During phagocytosis, macrophages engulf and sequester pathogens into phagosomes. Phagosomes then fuse with acidic and degradative lysosomes to degrade the internalized pathogen. We previously demonstrated that phagocytosis of IgG-opsonized particles and non-opsonized E.coli causes activation of the Transcription Factor EB (TFEB), which enhances the expression of lysosomal genes, increases the degradative capacity of lysosomes and boosts bactericidal activity. However, pathogens like Salmonella typhimurium have evolved mechanisms to evade and/or alter phagosome maturation to promote their own survival. We investigated: i) whether pathogens like Salmonella can alter TFEB activation and ii) whether phagocytosis-dependent activation of TFEB can counteract the pathogenicity of microorganisms. Here, we show that non-viable (heat-killed) S. typhimurium, pathogenic (EHEC and UPEC) and non-pathogenic E.coli (DH5α) all caused TFEB nuclear translocation in RAW macrophages, while strikingly live S. typhimurium maintained TFEB in the cytosol in the first hours post-infection. By contrast, Salmonella mutants for ΔsifA, ΔsopD2, ΔphoP all triggered TFEB activation in the first hour of infection. However, Salmonella infection eventually triggered a steady increase in nuclear TFEB after 4 h of infection, suggesting a more complex interplay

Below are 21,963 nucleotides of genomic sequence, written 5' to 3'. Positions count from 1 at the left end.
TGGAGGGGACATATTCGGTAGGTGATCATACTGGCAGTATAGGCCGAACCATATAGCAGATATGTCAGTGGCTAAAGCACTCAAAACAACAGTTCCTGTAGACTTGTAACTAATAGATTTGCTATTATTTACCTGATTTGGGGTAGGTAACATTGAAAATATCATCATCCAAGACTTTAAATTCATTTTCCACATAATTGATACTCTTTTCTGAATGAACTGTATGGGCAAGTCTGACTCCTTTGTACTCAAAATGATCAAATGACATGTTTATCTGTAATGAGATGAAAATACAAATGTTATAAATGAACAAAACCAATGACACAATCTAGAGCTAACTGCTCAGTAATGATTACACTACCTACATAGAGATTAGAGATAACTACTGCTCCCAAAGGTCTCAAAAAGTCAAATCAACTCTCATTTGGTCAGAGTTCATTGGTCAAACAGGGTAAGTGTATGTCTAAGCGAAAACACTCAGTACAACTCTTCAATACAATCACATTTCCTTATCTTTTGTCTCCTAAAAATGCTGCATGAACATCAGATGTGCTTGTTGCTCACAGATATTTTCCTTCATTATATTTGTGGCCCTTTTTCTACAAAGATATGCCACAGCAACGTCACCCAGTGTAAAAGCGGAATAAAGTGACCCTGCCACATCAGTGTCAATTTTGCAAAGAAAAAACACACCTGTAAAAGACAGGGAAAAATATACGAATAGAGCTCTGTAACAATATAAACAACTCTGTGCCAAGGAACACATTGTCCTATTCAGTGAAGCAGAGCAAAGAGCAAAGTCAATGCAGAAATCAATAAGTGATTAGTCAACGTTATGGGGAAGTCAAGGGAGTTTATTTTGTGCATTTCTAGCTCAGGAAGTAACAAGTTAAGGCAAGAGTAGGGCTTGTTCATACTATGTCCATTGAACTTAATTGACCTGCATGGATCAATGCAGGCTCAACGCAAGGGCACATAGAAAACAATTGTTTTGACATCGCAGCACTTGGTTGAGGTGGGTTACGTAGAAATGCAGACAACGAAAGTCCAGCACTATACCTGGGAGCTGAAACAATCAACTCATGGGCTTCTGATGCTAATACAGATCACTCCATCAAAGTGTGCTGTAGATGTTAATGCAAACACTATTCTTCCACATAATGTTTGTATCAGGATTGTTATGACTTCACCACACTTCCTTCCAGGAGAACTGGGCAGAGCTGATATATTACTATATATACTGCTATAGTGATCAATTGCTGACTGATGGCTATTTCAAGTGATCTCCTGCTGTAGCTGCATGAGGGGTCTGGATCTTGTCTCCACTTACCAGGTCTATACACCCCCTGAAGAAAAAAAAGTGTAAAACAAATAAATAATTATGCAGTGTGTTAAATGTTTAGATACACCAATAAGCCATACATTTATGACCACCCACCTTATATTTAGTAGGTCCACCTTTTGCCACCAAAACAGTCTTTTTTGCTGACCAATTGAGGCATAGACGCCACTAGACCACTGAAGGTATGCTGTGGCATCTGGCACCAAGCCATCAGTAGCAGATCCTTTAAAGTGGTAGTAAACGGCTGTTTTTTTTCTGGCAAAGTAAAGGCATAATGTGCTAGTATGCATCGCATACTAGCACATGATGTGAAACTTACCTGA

between TFEB and Salmonella infection. We dissected the importance of TFEB activation towards Salmonella survivability by pre-activating TFEB before infection within WT macrophages and macrophages with a CRISPR-based deletion of TFEB. Our work suggests that Salmonella actively interferes with TFEB signaling in order to enhance its own survival. These results could provide insight into using TFEB as a target for the clearance of infections.